NHL’s Target Date Remains Mid-January, Focus on COVID-19 Protocols
It’s been a few days and talks continue between the NHL and NHLPA. Still, there is no formal announcement of an agreement, and time continues to pass, and that could put the NHL’s target start date in jeopardy again.
The NHL’s initial target start date was Jan. 1, but with COVID-19 cases on the rise again and financial talks dominating the negotiations, too much time passed and the NHL set their sights on Jan. 13. That currently remains the case, though there is pessimism that if a deal is not reached this week, that date may have to be delayed further.
A report from TSN’s Renaud Lavoie says the earliest any announcement could come is Friday, and that’s far from certain. Commissioner Gary Bettman spoke on a video conference panel discussion on “Holding Domestic and International Competitions in the Modern Conditions of a Pandemic” and said that while the mid-January target remains the same, the discussions are now surrounding COVID-19 protocols and how to conduct a season safely.
“It is clear that we will not be playing an 82-game schedule for the regular season, which we normally do, but we're going to try and play as many games as possible,” Bettman said. "Right now, we're focused on whether or not we're going to play in our buildings and do some limited traveling or play in a bubble, and that's something we're working on and getting medical advice on."
One challenge the NHL faces is having so many teams with varying guidelines and restrictions in place. The US/Canada border closure is one challenge that the league will likely have to counter by having an All-Canadian division featuring the seven Canadian teams facing each other exclusively, thus realigning the remaining 24 teams. There are teams within the US that would face restrictions from hosting events and training in their own facilities.
Despite this, Bettman said a bubble is not something that the NHL can conduct for an entire season.
"We don't think we can conduct an entire regular season that way," Bettman said. "But circumstances, depending on where COVID is spiking and where the medical system is being taxed at any given time, may require us to adjust. So, for example, we have a couple of clubs that can't hold training camps or conduct games even without fans in their current buildings and facilities, and we're going to have to move them somewhere else to play.
"If enough teams can't play, again, without fans, in their own facilities, then we may have to move more and more towards a hub. It may be that some teams are playing in other buildings. It may be that a whole group of teams have to play in other buildings. One of the things that we're doing for the regular season, as we're planning it, is we're going to just play within our divisions, so we're not going to play every team against everybody else in the course of a season."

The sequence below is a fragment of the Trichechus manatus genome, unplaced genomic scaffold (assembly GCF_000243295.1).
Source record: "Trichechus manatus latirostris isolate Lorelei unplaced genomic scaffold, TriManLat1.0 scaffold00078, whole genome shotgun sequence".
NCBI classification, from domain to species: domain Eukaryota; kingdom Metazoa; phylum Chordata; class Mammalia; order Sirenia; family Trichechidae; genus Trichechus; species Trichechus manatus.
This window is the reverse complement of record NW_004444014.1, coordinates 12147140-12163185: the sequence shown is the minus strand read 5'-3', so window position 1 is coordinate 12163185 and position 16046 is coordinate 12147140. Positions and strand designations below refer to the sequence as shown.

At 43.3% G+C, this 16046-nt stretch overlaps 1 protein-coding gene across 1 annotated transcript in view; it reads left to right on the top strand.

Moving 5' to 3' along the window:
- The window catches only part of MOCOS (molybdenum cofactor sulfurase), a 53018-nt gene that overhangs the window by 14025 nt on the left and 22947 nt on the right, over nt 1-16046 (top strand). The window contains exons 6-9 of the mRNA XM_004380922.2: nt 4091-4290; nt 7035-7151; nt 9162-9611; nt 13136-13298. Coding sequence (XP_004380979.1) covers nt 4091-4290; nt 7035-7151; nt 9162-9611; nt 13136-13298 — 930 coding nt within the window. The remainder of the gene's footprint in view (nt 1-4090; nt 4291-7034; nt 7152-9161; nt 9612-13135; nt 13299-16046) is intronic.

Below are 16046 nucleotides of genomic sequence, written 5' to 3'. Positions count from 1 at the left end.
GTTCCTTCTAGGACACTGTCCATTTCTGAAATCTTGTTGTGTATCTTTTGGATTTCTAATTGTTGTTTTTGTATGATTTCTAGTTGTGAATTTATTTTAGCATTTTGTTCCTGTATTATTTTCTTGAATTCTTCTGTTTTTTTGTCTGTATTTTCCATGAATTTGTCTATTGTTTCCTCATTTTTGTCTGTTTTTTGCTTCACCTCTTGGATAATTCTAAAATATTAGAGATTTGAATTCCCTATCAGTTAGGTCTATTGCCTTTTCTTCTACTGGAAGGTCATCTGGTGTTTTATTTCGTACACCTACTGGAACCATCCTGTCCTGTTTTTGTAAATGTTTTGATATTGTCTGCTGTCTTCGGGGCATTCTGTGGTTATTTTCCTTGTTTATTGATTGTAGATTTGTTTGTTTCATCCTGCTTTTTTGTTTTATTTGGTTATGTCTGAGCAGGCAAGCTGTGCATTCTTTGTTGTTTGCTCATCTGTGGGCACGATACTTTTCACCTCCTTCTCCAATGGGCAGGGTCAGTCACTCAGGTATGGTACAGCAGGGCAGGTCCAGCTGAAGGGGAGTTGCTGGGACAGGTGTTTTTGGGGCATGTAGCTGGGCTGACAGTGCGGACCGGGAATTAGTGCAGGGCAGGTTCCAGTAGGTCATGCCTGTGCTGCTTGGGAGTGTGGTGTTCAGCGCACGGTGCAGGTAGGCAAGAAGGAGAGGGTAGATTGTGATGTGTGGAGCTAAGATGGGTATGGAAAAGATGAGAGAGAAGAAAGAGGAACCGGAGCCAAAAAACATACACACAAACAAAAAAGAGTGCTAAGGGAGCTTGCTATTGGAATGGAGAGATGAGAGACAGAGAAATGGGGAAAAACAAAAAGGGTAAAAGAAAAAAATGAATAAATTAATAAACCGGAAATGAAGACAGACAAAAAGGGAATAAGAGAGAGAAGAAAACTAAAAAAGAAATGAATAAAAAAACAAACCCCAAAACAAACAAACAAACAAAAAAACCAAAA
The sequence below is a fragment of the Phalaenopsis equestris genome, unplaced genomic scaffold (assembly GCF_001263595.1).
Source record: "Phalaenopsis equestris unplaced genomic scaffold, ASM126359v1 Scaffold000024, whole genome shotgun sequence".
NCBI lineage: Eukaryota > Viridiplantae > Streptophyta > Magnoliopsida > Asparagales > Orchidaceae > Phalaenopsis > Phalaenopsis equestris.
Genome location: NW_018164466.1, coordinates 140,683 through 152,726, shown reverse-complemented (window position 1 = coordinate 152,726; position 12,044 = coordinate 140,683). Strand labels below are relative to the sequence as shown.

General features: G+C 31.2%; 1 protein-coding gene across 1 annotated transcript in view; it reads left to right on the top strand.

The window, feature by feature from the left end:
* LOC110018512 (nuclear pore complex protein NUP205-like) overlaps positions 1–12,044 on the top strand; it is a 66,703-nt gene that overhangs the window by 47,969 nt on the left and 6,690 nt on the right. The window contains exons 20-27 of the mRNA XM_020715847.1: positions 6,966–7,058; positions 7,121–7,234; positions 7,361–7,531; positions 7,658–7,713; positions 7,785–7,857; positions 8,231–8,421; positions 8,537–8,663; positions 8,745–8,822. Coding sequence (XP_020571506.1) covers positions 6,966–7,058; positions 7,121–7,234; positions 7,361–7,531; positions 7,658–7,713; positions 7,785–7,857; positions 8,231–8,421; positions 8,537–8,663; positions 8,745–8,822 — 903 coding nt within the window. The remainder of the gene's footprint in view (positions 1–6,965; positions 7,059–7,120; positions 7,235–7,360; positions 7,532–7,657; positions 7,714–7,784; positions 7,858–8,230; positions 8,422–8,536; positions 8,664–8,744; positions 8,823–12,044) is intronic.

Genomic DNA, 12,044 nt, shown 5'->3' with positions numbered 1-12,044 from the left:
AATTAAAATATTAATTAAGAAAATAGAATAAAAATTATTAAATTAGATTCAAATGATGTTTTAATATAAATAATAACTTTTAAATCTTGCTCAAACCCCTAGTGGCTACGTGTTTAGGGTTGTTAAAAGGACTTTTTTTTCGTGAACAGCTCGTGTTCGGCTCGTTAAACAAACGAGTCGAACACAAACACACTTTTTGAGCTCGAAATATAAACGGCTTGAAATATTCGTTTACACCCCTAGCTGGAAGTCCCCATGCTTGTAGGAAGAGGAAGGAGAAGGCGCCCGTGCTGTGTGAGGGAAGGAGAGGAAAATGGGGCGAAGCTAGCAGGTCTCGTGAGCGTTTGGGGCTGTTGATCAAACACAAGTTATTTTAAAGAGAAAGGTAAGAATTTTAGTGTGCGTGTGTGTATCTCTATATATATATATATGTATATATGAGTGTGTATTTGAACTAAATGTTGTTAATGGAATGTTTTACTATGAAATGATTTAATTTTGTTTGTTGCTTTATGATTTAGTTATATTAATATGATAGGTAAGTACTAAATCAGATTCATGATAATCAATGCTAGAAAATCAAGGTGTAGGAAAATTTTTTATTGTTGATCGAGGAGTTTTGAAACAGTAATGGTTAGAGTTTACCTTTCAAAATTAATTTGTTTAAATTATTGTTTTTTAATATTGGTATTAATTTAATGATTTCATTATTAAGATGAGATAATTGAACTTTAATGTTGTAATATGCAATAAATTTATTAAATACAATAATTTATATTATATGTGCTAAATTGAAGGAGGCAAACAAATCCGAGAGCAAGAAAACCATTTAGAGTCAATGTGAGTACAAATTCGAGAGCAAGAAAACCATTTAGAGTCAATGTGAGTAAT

While even limited travel doesn’t come without risks, the NHL has listened to what players had to say following the bubble experience in the 2020 Stanley Cup Playoffs. The final two teams left in the bubble, the Tampa Bay Lightning and Dallas Stars, had to spend some two months away from family, which created a difficult atmosphere.
"Doing that will not be as risk-averse as being in a bubble or a hub, but for an entire regular season, even if it's abbreviated, we didn't think we could put the players in a bubble for six months," Bettman said. "That just wasn't practical."
Bettman said that the NHL is watching how other leagues have approached this, notably the NBA as they progress through their preseason currently and start their regular season next week. As the NHL sits back and watches and constructs a plan, the goal for holding a season remains the health and safety of everyone involved.
“The biggest challenge is making sure that our players and supporting personnel are safe and healthy and making sure that we're not doing anything that puts the communities in which we're playing at risk either in terms of spreading COVID or taking medical resources, whether it's testing or vaccinations,” Bettman said. "We understand what is vitally important to each community and to the health and welfare of each community, and we don't want to do anything that would interfere with that. But everything that we're doing and working on with the Players' Association starts with keeping the players and the communities in which we play safe and healthy."
Talks are ongoing between the NHL and NHLPA and more and more players are starting to return to the United States from international locations in Europe, clearly showing that a season will take place at some point. That remains the biggest question for the NHL: when will this season begin?
Based on what the players are starting to do by coming home, it’s optimistic that it will be soon enough, but with no deal in place at the moment, it is far from a sure thing that the NHL season will be underway in mid-January.